I once practiced in a satellite office in a small town that had only two pharmacies. The independent pharmacy was right across the street. I got to know the pharmacist well. He kept the drugs I prescribed and the over-the-counter products I recommended in stock. He was also great at processing coupons, understood my prescribing preferences, and treated my patients like VIPs. He even communicated with me by text to resolve problems faster. The relationship worked great. Because it was right across the street and half my patients were already customers, it was easy for me to refer patients there. I would just let them know that the pharmacy had the prescriptions or OTCs in stock. Back at the main office, I prescribed to dozens of pharmacies and had more problems: patients had to wait because drugs weren't in stock. They may not have the OTC skin care products I recommended in stock, either, and there seemed to be more problems processing coupons.

Patient feedback indicated lower satisfaction than my patients at the satellite office enjoyed from the independent pharmacy. To get my patients the superior pharmacy experience they had in my satellite office, I decided to form a relationship with an independent pharmacy nearby.

The first step is to find an independent pharmacy (chain pharmacy's will not be receptive) that is willing to do most of the following things: keep certain brand name medications that you frequently write in stock, do everything possible to process all coupons, price match for your cash patients, and, if you recommend a lot of OTC skin care products, keep those in stock, too. If the pharmacy has compounding capability, even better. Within walking distance or in your medical building is ideal. Depending on their business model, some pharmacies may be interested in working with you and some not. There is likely a pharmacy in your region or state that specializes in dermatology, will do most of the tasks described above, and will deliver by mail, usually at no additional cost. Asking drug reps or your colleagues is the best way to find these pharmacies.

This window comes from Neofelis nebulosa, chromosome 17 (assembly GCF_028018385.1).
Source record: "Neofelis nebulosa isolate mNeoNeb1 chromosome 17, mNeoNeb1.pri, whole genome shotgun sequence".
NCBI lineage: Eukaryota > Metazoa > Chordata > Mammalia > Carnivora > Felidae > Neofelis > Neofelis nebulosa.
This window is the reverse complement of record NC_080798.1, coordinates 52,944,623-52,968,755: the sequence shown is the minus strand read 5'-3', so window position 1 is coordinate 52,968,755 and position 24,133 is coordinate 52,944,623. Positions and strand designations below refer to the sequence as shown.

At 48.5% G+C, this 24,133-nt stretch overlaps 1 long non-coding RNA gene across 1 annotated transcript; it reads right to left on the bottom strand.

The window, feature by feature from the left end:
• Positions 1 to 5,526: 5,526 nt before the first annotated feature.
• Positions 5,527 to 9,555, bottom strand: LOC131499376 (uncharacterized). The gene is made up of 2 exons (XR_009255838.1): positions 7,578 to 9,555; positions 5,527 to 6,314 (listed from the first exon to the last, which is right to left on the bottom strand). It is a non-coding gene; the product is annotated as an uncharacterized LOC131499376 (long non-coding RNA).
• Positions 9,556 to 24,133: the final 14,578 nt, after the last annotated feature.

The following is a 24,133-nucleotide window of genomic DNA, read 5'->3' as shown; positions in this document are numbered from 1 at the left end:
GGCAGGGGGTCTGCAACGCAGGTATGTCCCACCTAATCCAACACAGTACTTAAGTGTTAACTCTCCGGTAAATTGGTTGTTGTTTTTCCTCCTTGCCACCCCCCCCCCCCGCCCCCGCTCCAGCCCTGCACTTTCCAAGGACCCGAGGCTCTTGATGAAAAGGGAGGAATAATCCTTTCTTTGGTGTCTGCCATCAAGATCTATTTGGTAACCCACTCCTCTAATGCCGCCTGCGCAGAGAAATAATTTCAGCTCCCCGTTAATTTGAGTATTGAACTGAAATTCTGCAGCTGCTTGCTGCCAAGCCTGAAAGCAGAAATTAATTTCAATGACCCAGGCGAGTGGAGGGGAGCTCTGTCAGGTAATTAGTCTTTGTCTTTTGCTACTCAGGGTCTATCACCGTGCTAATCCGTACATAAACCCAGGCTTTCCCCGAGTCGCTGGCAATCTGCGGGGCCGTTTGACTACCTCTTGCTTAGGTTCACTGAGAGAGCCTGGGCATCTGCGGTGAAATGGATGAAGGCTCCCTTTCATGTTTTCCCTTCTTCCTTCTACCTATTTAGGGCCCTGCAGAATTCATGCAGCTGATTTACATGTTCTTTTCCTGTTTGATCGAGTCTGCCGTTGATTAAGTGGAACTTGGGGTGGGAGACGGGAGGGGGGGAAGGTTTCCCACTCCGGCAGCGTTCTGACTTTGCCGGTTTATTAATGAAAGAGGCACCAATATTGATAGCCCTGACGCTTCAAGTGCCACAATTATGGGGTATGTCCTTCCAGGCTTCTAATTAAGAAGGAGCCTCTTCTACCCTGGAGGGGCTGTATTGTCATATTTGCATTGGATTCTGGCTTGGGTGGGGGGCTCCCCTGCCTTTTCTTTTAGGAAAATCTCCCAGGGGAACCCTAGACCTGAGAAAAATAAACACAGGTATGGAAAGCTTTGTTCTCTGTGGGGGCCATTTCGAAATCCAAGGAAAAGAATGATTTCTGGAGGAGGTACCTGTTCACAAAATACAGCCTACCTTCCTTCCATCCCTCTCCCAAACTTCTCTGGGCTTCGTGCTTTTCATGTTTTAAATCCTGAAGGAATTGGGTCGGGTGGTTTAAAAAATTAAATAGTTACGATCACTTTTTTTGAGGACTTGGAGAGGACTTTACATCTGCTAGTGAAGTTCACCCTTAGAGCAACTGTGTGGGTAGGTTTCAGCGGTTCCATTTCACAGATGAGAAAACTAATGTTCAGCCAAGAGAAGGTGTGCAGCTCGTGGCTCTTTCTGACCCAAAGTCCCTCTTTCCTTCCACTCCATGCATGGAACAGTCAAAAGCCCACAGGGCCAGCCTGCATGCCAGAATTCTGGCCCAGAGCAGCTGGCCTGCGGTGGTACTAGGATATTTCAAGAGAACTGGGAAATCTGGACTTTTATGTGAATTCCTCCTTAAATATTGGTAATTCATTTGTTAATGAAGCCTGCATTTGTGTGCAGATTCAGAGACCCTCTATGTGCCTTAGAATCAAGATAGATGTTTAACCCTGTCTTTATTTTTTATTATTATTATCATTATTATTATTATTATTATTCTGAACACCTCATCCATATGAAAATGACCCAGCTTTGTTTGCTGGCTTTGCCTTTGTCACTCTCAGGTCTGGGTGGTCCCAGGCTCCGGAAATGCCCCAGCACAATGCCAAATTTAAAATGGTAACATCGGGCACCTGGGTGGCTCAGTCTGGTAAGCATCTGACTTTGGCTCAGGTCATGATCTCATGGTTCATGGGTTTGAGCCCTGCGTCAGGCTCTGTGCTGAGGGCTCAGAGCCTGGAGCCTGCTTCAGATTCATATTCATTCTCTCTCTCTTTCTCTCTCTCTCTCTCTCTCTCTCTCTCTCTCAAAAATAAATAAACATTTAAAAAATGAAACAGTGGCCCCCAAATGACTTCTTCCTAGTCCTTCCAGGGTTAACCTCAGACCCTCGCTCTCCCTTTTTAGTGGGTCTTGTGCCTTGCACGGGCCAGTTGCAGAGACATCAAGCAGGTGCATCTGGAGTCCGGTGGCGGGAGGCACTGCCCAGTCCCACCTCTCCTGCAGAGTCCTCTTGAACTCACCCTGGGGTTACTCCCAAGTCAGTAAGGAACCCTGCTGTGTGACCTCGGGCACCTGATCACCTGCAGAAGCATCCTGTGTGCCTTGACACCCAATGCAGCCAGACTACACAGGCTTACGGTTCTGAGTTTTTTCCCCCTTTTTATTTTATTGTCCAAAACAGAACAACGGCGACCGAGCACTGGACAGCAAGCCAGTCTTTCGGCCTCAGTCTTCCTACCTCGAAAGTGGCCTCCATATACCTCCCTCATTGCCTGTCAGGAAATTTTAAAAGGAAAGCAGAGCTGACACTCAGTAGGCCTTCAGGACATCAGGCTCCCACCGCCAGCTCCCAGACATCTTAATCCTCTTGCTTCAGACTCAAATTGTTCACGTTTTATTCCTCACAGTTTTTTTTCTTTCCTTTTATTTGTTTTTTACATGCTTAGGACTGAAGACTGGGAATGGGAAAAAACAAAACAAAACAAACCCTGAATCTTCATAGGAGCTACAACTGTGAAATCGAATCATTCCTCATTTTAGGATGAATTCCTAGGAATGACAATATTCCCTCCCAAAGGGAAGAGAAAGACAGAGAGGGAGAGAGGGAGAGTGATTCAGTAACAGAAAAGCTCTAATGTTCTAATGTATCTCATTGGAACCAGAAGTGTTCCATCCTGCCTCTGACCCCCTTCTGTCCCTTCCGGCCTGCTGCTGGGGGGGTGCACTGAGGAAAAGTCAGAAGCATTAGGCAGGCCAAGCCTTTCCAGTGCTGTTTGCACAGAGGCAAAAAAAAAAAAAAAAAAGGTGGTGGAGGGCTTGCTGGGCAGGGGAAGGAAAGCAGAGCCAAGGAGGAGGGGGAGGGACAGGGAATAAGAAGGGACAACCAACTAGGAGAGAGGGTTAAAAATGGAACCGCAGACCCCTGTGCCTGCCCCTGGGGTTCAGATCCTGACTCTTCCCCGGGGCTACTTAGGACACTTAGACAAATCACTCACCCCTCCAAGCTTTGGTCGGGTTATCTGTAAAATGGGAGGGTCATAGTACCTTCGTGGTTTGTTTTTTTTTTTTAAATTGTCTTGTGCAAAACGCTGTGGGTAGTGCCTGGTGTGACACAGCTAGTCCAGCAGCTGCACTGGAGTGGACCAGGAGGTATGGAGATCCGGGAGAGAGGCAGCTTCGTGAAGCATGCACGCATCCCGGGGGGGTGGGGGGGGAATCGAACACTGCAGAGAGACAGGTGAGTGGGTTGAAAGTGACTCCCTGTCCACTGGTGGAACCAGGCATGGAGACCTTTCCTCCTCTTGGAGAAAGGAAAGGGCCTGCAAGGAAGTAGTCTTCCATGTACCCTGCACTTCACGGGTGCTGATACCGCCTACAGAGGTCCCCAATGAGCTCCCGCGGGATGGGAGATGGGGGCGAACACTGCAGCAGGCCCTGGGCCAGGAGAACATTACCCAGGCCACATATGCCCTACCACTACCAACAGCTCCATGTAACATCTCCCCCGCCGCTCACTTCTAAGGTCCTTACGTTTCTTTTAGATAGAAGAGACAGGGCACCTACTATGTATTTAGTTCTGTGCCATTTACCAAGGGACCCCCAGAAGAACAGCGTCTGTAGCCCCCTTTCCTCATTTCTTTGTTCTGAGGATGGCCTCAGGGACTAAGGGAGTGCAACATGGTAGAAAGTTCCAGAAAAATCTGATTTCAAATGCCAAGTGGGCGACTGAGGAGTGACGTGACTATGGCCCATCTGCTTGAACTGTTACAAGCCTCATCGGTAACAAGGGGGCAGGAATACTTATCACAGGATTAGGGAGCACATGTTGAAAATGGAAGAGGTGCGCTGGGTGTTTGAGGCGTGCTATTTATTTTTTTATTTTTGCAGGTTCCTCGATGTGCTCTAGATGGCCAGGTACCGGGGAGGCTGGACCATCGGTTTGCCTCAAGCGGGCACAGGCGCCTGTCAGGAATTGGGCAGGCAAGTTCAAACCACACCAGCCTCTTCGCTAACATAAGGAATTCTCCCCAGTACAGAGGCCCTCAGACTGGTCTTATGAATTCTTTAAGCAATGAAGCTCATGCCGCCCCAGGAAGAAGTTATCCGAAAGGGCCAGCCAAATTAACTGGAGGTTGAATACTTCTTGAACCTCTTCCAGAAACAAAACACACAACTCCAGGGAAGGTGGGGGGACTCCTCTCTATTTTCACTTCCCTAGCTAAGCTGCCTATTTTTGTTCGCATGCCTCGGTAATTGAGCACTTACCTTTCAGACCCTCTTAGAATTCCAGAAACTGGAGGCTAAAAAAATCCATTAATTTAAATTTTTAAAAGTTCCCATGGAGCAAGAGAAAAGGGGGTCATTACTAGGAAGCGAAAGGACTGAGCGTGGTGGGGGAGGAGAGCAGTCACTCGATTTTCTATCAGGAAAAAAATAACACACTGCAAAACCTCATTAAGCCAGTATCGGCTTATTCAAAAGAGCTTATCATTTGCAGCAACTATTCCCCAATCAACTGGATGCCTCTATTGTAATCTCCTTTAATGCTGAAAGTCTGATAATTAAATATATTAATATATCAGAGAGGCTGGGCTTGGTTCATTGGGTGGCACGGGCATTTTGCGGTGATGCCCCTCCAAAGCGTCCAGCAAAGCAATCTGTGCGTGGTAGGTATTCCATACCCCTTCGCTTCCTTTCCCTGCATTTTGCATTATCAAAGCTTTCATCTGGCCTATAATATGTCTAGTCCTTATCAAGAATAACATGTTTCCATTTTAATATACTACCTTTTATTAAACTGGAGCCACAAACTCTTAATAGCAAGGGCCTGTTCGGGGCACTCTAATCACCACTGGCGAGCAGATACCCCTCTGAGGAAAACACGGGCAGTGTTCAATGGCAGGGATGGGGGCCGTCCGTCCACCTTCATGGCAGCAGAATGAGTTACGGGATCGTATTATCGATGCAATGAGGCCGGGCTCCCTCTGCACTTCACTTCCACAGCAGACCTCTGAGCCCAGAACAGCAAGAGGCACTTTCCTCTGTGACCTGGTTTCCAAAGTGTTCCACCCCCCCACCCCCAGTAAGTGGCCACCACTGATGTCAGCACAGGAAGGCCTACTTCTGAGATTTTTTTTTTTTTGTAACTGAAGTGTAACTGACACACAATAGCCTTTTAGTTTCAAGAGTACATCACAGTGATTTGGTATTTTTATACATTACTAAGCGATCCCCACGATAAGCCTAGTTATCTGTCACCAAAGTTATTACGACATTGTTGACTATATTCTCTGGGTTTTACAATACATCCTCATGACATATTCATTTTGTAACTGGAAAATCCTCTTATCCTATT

When contacting the pharmacy, have available a list of medications you prescribe most frequently, the coupons you use, and any skin care products you commonly recommend. Include in that list the substitutions you want made and which medications you want to do prior authorizations for. If there are medications you typically prescribe for cash patients, like acne medications, many independent pharmacists will offer some type of price matching with chain pharmacies. If you prefer the pharmacist to call your office or cell phone or text you, discuss that as well. Now that you have a working “contract” with the pharmacy you can start referring patients there. I tend to refer patients to my pharmacy for brand name or expensive generics, cash medications (when I'm sure they are the best price in town), and especially with coupons and backup prescriptions.